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Types of Lintels

by Devendra on October 21, 2021

Blog title

Lintels

Lintel Beams are provided across openings in walls to avoid collapse due to the load over it. Lintel beams are made from cement concrete, stone, timber or steel. It is a sleek horizontal member with width equal to the width of the wall. Its depth is designed by the designer as per codal provisions and the weight acting over it. Its length is more than the opening space such as windows, doors, window panes, etc with end bearings at both the ends. Lintel beams carry the weight of the wall and the superstructure over it. Many other functions that the lintel beams perform are:

  • Support walls over openings like windows, doors, etc.
  • Protects the windows and doors from getting crushed by the load over it.
  • Bears the imposed load coming from above the brick structure.
  • Transfers the load acting on it to the side walls equally.
  • They are also used sometimes as decorative architectural elements.
  • Small cantilevered structures such as sun shades are attached to lintel beams and supported by it.

Lintel Dimensions

The standard lintel beam height can be treated as the height between the floor level and lintel level. As per building codes and regulations the standard height of lintel beam is adopted as 7feet for residential buildings and 7.5 feet for commercial buildings.

Usually designs of lintel beams are not preferred by designers or planners. Their dimensions can be determined by adopting a rule of thumb. As specified earlier in this blog, the width of a lintel beam is the same as the width of the wall on which it is being placed. The length is equal to the size of the opening space plus bearing length on both sides. Its height can be taken to be between one twelfth and one eighth of its length or a minimum of 100mm.

Types of Lintels

The various types of lintel beam used are:

Timber Lintel Beam These are the oldest type of lintels being used which are generally used in hilly terrains. Apart from being costly these are also structurally weak, prone to decay with time and not fireproof at all. Before being used as a lintel beam they coated with suitable preservatives to prevent decay. Either ends of a wooden lintel beam are supported on walls by mortar base. Flitched beams are stronger versions of timber beams made by attaching mild steel plates on its top and bottom.

Stone Lintel Beam These lintel beams are used when they are easily available in the area in which construction is going on. Stone slabs with adequate length, width and thickness are used as lintel beams.They are cut to the width of the wall and worked on properly before being used. Stone lintel beams are generally used for small spans as they are weak in tension. This is the reason they are not used in seismically active areas as vibrations may cause cracks in it. They are sometimes used to enhance the architectural appearance of the building.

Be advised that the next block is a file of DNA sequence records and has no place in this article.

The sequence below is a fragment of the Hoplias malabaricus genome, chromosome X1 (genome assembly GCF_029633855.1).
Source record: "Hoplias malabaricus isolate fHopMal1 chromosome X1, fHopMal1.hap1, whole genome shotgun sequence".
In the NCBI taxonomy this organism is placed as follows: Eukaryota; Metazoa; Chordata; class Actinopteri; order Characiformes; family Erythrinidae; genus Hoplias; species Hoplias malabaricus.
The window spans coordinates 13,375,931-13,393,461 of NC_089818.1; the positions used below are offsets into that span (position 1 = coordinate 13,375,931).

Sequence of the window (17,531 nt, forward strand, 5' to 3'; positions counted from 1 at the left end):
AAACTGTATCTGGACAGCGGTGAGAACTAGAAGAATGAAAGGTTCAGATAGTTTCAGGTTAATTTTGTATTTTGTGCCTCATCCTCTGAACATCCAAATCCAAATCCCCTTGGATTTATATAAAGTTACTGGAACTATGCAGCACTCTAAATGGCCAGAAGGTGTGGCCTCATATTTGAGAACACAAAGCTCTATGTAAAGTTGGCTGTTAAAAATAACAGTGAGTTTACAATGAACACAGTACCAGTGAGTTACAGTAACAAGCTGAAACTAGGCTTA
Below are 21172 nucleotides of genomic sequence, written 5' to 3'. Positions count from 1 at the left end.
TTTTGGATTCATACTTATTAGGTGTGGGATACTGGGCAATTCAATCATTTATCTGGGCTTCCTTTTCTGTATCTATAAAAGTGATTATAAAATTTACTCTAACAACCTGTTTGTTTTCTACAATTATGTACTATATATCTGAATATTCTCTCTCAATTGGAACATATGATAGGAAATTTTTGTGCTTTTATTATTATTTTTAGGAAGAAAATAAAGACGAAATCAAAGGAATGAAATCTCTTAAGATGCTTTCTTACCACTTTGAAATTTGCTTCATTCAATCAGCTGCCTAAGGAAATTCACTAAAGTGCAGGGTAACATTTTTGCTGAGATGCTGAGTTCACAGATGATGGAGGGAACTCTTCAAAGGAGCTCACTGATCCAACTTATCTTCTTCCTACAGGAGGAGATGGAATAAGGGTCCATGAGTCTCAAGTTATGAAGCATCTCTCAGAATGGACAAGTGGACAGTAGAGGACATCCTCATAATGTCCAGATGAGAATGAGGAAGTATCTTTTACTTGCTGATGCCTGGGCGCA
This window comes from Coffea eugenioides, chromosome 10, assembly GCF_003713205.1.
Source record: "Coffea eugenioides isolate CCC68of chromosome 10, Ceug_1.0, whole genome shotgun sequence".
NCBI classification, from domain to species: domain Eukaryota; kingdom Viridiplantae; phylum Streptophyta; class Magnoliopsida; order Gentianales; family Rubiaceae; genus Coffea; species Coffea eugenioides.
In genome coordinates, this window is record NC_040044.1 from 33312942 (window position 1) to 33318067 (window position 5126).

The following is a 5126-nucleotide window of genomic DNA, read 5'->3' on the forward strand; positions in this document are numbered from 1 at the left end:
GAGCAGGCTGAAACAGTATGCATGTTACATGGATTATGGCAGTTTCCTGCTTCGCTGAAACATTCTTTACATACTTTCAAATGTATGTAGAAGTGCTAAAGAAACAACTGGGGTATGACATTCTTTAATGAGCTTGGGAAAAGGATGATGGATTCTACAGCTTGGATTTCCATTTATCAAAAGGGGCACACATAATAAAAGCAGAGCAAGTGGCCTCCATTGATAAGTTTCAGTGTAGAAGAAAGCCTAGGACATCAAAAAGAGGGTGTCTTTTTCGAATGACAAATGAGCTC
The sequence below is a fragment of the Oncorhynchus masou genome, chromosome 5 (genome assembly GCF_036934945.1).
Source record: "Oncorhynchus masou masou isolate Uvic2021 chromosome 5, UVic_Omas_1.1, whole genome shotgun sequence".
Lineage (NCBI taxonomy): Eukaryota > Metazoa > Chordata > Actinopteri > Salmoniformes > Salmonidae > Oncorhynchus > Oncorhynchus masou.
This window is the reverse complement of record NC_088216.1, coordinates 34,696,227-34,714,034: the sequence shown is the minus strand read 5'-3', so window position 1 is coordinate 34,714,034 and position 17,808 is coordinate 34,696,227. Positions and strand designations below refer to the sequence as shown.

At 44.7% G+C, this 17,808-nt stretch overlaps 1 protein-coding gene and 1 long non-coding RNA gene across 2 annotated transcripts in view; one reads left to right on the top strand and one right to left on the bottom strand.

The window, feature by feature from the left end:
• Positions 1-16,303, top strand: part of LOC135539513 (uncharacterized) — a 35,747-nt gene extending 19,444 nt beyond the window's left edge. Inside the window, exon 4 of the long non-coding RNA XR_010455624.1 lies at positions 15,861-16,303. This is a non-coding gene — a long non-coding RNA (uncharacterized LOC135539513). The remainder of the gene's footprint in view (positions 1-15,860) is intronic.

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Brick Lintel Beam - Brick lintels are not structurally very strong and are placed on the edges or ends of walls. They are also used for small spans and in places with lighter loads above the opening spaces. The bricks along with the frogs in them are suitable for construction of lintel because the frogs form joggles when filled with mortar and increase shear resistance of the joints. They are constructed over temporary wooden centring and their depth depends on the span length. First class bricks are preferred for lintel construction.

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RCC Lintel Beam These are used mostly in recent times due to properties such as durable, strong, fire resistant and easy to construct. Plain concrete lintels can be used upto spans measuring 0.8m and reinforced concrete lintels can be used for spans upto 2m. Concrete mix ratio of 1:2:4 is generally used for RCC lintel construction. RCC lintels can be cast in situ and can easily support overhanging sun shades.

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Steel Lintel Beam - These are one of the most commonly used lintels as steel lintels, more accurately angled lintels, that is shaped like an L or I. Steel lintels should be placed as per specifications provided in the codes. When cutting the angles for the span a minimum of 4 inches on each side should be kept for bearing.

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Reinforced Brick Lintel Beam - When brick lintels are to be used over larger spans, they need to be reinforced with steel bars. These are constructed with the same principles that are used to construct RCC lintels. The only difference being that bricks are used in place of concrete. Parallel steel bars or rods are placed in between the bricks which are filled with cement mortar or concrete.

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Precast Lintel Beam - These are the most affordable types of lintel beams. They provide adequate strength to masonry structures. They are used for both residential and commercial buildings and come in several sizes as options.

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